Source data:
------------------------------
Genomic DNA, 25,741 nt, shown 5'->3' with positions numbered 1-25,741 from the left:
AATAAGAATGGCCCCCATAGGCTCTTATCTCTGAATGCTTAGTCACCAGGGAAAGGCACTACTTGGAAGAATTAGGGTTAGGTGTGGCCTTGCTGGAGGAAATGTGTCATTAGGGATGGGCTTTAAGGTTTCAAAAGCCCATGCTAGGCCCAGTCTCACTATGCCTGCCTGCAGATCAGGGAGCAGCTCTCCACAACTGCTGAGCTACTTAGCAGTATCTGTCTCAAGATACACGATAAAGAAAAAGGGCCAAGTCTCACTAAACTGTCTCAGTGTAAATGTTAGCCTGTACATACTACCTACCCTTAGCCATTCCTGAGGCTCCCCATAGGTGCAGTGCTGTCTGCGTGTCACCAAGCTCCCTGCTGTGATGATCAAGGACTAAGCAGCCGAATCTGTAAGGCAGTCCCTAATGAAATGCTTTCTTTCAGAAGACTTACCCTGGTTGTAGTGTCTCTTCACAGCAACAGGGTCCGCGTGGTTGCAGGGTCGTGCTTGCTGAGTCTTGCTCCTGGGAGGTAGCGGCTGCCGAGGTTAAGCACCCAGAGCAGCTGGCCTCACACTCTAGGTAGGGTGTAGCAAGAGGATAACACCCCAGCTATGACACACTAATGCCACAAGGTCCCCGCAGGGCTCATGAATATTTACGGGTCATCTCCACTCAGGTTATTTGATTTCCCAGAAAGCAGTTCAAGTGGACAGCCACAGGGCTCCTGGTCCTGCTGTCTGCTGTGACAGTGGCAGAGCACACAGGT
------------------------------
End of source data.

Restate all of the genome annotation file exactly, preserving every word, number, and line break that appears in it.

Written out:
Genomic DNA, 25,741 nt, shown 5'->3' with positions numbered 1-25,741 from the left:
AATAAGAATGGCCCCCATAGGCTCTTATCTCTGAATGCTTAGTCACCAGGGAAAGGCACTACTTGGAAGAATTAGGGTTAGGTGTGGCCTTGCTGGAGGAAATGTGTCATTAGGGATGGGCTTTAAGGTTTCAAAAGCCCATGCTAGGCCCAGTCTCACTATGCCTGCCTGCAGATCAGGGAGCAGCTCTCCACAACTGCTGAGCTACTTAGCAGTATCTGTCTCAAGATACACGATAAAGAAAAAGGGCCAAGTCTCACTAAACTGTCTCAGTGTAAATGTTAGCCTGTACATACTACCTACCCTTAGCCATTCCTGAGGCTCCCCATAGGTGCAGTGCTGTCTGCGTGTCACCAAGCTCCCTGCTGTGATGATCAAGGACTAAGCAGCCGAATCTGTAAGGCAGTCCCTAATGAAATGCTTTCTTTCAGAAGACTTACCCTGGTTGTAGTGTCTCTTCACAGCAACAGGGTCCGCGTGGTTGCAGGGTCGTGCTTGCTGAGTCTTGCTCCTGGGAGGTAGCGGCTGCCGAGGTTAAGCACCCAGAGCAGCTGGCCTCACACTCTAGGTAGGGTGTAGCAAGAGGATAACACCCCAGCTATGACACACTAATGCCACAAGGTCCCCGCAGGGCTCATGAATATTTACGGGTCATCTCCACTCAGGTTATTTGATTTCCCAGAAAGCAGTTCAAGTGGACAGCCACAGGGCTCCTGGTCCTGCTGTCTGCTGTGACAGTGGCAGAGCACACAGGT